With a dulcimer’s delicacy, the mandolin quietly sounded the final chord of the Adagio from J.S. Bach’s Sonata No. 1 in G minor, a work written for unaccompanied violin. The soloist, Chris Thile, reveled in the slow pulse, his wide eyes and facial expressions keyed into every surprise in Bach’s harmonic sleight of hand. The room was rapt attention, but instead of the gentle repetitive chiming of the Fuga that follows, Thile wailed-out the title line from a Louvin Brothers’ cowboy-gospel tune, “That word, ‘Broadminded’ is spelled S-I-N.” The song preaches dire Baptist warnings about falling off the straight and narrow; all the while Thile’s lawless fill-ins and break-outs blazed hot as hell. It was delicious satire — “sin with a grin” in the words of Ogden Nash — but the moment signified much more.
After a musical jackpot week for Santa Barbara, the word ‘broadminded’ is clearly spelled N-O-W. On Wednesday, the contemporary classical sextet yMusic tastily cradled Gabriel Kahane’s cerebral minstrelsy at SOhO, but also laid down its own Steve Reich-like grooves. On Friday, Bach’s Sonata No. 1 in G minor once more found voice — and again not on violin, but marimba — courtesy of Ji Hye Jung and Adrian Spence’s always forward-leaning Camerata Pacifica. As for Thile, we can be nearly certain that in CAMA’s 95 years of superb classical programming, no performance of Bach’s Sonata No.1 has ever yet been cut into by newgrass, let alone articulated on mandolin.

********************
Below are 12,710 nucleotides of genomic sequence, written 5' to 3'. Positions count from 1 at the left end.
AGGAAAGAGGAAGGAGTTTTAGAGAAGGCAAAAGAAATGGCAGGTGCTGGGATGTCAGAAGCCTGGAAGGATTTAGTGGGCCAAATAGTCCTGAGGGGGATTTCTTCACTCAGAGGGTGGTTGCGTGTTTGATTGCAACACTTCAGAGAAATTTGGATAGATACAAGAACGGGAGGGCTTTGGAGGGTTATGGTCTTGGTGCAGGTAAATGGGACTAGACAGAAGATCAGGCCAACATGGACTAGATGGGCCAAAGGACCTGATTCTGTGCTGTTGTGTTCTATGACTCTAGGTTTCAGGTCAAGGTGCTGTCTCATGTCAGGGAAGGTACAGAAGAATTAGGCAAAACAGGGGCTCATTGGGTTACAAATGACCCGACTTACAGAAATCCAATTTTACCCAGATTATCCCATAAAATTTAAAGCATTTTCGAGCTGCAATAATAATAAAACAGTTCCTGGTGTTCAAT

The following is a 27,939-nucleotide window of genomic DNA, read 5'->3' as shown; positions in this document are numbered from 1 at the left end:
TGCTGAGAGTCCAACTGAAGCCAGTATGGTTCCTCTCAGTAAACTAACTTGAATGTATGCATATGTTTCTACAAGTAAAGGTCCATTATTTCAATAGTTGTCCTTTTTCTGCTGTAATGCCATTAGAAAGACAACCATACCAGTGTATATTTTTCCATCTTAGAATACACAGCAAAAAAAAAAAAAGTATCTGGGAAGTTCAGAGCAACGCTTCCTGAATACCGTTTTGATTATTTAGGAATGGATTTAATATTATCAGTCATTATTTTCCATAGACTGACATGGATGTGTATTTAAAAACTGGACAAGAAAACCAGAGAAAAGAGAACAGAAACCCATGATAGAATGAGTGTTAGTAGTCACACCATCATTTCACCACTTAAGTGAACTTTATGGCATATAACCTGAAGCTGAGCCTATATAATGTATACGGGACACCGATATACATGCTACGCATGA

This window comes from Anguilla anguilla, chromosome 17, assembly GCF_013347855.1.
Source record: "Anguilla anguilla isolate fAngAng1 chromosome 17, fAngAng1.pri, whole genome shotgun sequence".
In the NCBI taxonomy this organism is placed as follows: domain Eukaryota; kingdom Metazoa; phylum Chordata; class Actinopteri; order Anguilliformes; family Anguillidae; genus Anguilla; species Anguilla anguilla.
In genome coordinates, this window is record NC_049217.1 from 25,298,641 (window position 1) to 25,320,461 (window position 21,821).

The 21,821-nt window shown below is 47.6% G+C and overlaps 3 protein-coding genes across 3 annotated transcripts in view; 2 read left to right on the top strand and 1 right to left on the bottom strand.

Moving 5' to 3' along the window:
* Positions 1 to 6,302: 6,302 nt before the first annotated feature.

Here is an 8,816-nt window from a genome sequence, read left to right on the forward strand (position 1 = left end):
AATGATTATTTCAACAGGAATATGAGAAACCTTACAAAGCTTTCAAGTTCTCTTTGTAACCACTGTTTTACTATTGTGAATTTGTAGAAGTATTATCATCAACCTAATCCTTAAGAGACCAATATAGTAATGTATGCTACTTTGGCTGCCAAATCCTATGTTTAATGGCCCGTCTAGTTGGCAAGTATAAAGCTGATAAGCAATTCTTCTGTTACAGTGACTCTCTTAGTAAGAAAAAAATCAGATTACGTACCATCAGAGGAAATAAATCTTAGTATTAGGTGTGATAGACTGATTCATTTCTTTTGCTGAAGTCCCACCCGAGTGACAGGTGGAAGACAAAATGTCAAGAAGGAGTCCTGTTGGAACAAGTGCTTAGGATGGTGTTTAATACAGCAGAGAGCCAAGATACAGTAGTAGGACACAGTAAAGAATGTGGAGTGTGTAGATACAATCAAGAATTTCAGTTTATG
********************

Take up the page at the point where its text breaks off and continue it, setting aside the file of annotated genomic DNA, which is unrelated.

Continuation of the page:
Like cellist Yo-Yo Ma, Thile’s sheer brilliance has earned him a pass to cross genres and mix his own blends. But unlike Ma, Thile did not start classical and go colloquial, but swam the stream in the opposite direction — and to do that credibly takes pluck. A bluegrass whiz kid, he fell in love with Bach early on, and his association with mentors like Ma and bassist Edgar Meyer has helped the ferment. But it was only last year that the stuff was served up on CD, and as was clear from Tuesday’s performance, we ain’t talkin’ moonshine. The G minor Sonata and the Partita No. 1 in B minor formed the backbone of Thile’s solo set, served straight-up, literate, and reverential. But all of this was masterfully offset by the most bodacious break-outs into songs from projects and peeps like Nickel Creek, the Punch Brothers, Goat Rodeo Sessions, Michael Daves, and Fiona Apple. And then there were Thile’s daze-inducing mandolin improvisations, where time and ideas were sliced, spliced, and remolded in an instants — not unlike Bach’s own fluency. In fact, if there is one thing above all else that this phase of Chris Thile’s career does for us, it pulls the stuffing from a bewigged burgher image of J.S. Bach, and aligns the Master with youth, wit, and whimsy.